Eight members of Kentucky GOP say speaker must be removed after harassment settlement revealed

FILE - In this Jan. 3, 2017 file photo, Jeff Hoover looks up to the cheers from the gallery following his swearing in Frankfort, Ky. Kentucky’s House speaker, who said he would resign his leadership position after acknowledging he settled a sexual harassment claim with a female legislative staffer, now says he’s reconsidering that decision. Hoover announced his resignation in November, saying at the time that it was “effective immediately.” But his resignation is not official until he submits it to the House of Representatives. The House convened Tuesday, but Hoover did not resign. (AP Photo/Timothy D. Easley, File)
Timothy D. Easely/Associated Press/File
Kentucky House Speaker Jeff Hoover announced his resignation in November, saying at the time that it was “effective immediately.” But his resignation is not official until he submits it to the House of Representatives, and the House convened Tuesday without Hoover submitting his resignation.

FRANKFORT, Ky. — Eight Republican lawmakers have asked for Kentucky’s GOP House speaker to be removed from office after he secretly settled a sexual harassment complaint with a woman in his office.

The formal disciplinary charges filed Wednesday include sexual harassment, creating a hostile work environment and using taxpayer resources to hide the allegations from the public.

Jeff Hoover’s actions, the lawmakers allege, ‘‘violated statute, brought great harm to the body’s ability to conduct the people’s business, and irreparably damaged the reputation of the House of Representatives of the Commonwealth of Kentucky.’’


‘‘Upon finding these charges to be true, we respectfully ask the committee to recommend the expulsion of (Hoover) from the House of Representatives,’’ the lawmakers wrote in the complaint.

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Hoover said he has not seen the complaint and cannot comment on it. He has denied sexual harassment, but said he sent inappropriate yet consensual text messages to a woman who once worked for the House Republican Caucus.

In November, Hoover appeared to be one of dozens of powerful men across the country toppled by allegations of sexual harassment or abuse. He announced he would resign as speaker but keep his seat in the legislature. But Tuesday, Hoover said he was only temporarily stepping aside as speaker ‘‘until further notice,’’ leaving open the possibility he could return to power.

The settlement signed by Hoover and three other Republican lawmakers was handled outside of court and paid for with private money to avoid publicity. But the Courier Journal exposed the settlement, creating an uproar in a state that was transitioning to Republican rule after decades of dominance by Democrats.

The complaint was signed by Republican state Representatives Addia Wuchner, Kim King, Russell Webber, Stan Lee, Robert Benvenuti, Phil Moffett, Tim Moore and Joe Fischer. It says Hoover sent text messages to the woman requesting photos of her in a ‘‘black lace g string,’’ saying they were ‘‘for my eyes only’’ and promising to delete them.


It also says Hoover created a hostile work environment by using his office to ‘‘conduct interviews and intimidate witnesses (who) had knowledge of his illicit relationship.’’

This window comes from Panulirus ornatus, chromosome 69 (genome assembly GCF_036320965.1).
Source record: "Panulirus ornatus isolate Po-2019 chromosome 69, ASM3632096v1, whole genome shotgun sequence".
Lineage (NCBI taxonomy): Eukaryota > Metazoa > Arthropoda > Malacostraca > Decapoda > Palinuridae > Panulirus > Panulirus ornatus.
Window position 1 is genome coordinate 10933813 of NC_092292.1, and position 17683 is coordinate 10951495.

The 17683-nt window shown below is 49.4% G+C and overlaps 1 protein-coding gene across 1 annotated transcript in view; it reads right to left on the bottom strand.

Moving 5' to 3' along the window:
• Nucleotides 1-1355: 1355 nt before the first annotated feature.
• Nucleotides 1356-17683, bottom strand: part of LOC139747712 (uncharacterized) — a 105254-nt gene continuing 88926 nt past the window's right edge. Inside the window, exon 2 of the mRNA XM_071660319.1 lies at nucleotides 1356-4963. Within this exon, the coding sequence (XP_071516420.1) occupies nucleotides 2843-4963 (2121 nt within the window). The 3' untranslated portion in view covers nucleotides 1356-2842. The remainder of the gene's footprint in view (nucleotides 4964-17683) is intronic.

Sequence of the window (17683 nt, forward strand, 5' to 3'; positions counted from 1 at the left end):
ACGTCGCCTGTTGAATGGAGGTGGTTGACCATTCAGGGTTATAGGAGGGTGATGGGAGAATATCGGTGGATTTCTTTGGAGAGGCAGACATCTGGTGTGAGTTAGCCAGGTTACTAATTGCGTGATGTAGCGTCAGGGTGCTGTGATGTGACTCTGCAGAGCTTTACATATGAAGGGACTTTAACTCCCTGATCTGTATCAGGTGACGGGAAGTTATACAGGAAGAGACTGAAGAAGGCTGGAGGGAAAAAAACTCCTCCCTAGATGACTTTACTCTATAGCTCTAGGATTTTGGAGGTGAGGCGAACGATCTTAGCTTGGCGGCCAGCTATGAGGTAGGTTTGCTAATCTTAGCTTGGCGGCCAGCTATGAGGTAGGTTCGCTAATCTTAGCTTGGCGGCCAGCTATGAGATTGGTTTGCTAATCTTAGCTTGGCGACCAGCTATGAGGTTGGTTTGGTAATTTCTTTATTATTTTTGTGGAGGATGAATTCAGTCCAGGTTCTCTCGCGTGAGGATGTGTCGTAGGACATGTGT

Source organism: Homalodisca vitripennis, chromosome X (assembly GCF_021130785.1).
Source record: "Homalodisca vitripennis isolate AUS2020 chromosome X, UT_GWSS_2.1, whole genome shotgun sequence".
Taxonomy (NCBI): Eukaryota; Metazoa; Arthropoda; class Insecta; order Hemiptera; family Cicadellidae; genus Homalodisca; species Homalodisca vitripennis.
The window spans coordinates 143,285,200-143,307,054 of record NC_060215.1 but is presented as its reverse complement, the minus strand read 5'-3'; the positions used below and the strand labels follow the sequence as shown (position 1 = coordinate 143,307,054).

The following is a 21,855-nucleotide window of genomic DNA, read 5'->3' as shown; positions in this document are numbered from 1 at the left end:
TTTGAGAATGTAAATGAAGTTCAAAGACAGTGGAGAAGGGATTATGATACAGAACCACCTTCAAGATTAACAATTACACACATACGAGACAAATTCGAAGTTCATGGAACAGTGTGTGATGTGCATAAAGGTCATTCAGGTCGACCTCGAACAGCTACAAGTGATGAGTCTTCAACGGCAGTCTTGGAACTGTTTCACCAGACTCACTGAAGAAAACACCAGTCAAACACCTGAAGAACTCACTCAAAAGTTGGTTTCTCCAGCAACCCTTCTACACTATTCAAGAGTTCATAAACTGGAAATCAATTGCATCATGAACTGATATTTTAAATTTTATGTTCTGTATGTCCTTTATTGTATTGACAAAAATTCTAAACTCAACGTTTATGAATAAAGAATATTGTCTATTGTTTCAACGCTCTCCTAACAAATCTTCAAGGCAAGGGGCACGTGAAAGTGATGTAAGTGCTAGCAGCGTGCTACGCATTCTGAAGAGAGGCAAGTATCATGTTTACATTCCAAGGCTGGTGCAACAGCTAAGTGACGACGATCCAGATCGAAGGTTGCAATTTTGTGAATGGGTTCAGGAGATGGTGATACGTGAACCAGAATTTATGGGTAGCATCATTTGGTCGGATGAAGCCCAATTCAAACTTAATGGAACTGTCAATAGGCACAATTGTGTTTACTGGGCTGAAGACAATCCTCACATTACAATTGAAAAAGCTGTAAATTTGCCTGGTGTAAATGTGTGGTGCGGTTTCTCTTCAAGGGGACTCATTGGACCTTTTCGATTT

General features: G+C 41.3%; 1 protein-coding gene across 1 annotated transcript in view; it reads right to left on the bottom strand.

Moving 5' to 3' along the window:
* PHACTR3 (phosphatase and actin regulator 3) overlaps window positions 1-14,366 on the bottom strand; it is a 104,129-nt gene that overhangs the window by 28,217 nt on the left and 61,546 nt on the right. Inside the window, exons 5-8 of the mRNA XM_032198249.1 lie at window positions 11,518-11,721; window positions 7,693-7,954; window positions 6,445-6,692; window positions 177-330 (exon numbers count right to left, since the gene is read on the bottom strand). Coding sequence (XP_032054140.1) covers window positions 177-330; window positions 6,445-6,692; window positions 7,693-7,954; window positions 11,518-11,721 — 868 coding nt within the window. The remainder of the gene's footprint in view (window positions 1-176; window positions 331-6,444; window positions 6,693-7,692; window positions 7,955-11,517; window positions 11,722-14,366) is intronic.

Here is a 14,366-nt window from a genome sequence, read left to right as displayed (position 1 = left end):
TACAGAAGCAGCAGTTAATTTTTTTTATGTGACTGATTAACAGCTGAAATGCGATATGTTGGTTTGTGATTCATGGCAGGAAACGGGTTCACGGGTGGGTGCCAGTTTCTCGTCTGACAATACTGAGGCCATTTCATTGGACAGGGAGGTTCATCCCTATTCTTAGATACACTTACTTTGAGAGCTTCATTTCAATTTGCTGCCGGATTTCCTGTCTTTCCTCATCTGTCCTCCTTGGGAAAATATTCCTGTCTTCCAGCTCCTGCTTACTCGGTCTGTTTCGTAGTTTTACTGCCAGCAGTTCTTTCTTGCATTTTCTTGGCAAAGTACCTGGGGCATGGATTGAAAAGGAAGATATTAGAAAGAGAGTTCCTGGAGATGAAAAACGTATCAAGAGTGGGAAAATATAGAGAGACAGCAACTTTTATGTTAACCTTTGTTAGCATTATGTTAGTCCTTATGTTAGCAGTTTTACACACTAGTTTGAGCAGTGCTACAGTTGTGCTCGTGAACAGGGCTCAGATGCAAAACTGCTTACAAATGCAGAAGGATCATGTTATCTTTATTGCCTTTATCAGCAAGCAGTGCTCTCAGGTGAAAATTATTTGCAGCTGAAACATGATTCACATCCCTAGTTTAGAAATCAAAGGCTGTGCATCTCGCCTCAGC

‘‘We have a duty and a responsibility to discipline our members,’’ Moffett said. ‘‘We can’t allow cover-ups and sexual harassment and hostile work environments and things like that to happen It’s absolutely unacceptable.’’

The complaint was filed under new House rules adopted Tuesday, which require a special committee of three Republicans and three Democrats to investigate. Republican Representative Jerry Miller, as chairman of the State Government Committee, will chair the special committee and will only vote to break a tie.

‘‘It’s not my intention to drag it on a day longer than it has to,’’ Miller said. ‘‘I want to get it done quickly as possible.’’

House Republican Caucus spokeswoman Daisy Olivo has filed a lawsuit claiming Hoover and the woman in question had ‘‘physical, sexual encounters’’ and that he used money from prominent political donors to pay for the settlement. But the woman involved in the relationship, through her attorney, said none of that was true. Hoover has also denied having a sexual relationship with the woman.


Hoover and the other Republican lawmakers who signed the settlement say a confidentiality clause prevents them from discussing it publicly. House GOP leaders have asked the Legislative Ethics Commission to use its subpoena power to determine if lawmakers used money from political donors or registered lobbyists to pay the settlement, which could violate state law.

Wednesday, Hoover attended the annual anti-sexual harassment training required of all House members. He declined to speak with reporters. The training, conducted by the Legislative Research Commission, was closed to the public. The Associated Press objected to the closure.

Commission Director David Byerman said the state’s open meetings law doesn’t apply because lawmakers are not ‘‘conducting legislative business.’’

‘‘I think that having video cameras or newspaper reporters there is going to make it less likely they will be able to ask candid questions,’’ Byerman said.

Republican Governor Matt Bevin has publicly urged Hoover to give up his position as speaker and his seat in the legislature. Bevin told a WKYX radio on Tuesday he still expects Hoover to resign this week.

‘‘Well he’s very misinformed, but beyond that I’m not going to say anything,’’ Hoover said.

A spokeswoman for Bevin did not respond to an e-mail seeking comment.